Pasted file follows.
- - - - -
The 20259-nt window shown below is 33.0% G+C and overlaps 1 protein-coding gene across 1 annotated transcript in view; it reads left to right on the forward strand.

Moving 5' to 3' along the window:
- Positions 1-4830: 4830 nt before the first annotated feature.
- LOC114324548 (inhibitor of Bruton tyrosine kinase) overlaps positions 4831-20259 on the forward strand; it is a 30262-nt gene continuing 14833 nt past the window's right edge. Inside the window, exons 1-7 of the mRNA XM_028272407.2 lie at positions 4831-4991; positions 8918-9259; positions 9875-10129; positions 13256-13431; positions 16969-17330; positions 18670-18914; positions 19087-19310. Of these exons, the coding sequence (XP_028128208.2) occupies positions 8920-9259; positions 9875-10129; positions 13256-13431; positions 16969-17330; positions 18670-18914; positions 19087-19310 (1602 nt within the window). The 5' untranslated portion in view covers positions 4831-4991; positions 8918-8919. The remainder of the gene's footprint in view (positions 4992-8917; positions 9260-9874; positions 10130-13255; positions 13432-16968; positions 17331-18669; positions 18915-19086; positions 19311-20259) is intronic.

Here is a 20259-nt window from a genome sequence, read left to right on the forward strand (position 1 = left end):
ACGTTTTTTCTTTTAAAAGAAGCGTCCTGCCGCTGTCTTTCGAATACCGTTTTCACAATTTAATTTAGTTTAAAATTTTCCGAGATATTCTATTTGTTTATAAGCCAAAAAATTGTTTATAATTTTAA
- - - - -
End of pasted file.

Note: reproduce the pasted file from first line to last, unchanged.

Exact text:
The 20259-nt window shown below is 33.0% G+C and overlaps 1 protein-coding gene across 1 annotated transcript in view; it reads left to right on the forward strand.

Moving 5' to 3' along the window:
- Positions 1-4830: 4830 nt before the first annotated feature.
- LOC114324548 (inhibitor of Bruton tyrosine kinase) overlaps positions 4831-20259 on the forward strand; it is a 30262-nt gene continuing 14833 nt past the window's right edge. Inside the window, exons 1-7 of the mRNA XM_028272407.2 lie at positions 4831-4991; positions 8918-9259; positions 9875-10129; positions 13256-13431; positions 16969-17330; positions 18670-18914; positions 19087-19310. Of these exons, the coding sequence (XP_028128208.2) occupies positions 8920-9259; positions 9875-10129; positions 13256-13431; positions 16969-17330; positions 18670-18914; positions 19087-19310 (1602 nt within the window). The 5' untranslated portion in view covers positions 4831-4991; positions 8918-8919. The remainder of the gene's footprint in view (positions 4992-8917; positions 9260-9874; positions 10130-13255; positions 13432-16968; positions 17331-18669; positions 18915-19086; positions 19311-20259) is intronic.

Here is a 20259-nt window from a genome sequence, read left to right on the forward strand (position 1 = left end):
ACGTTTTTTCTTTTAAAAGAAGCGTCCTGCCGCTGTCTTTCGAATACCGTTTTCACAATTTAATTTAGTTTAAAATTTTCCGAGATATTCTATTTGTTTATAAGCCAAAAAATTGTTTATAATTTTAA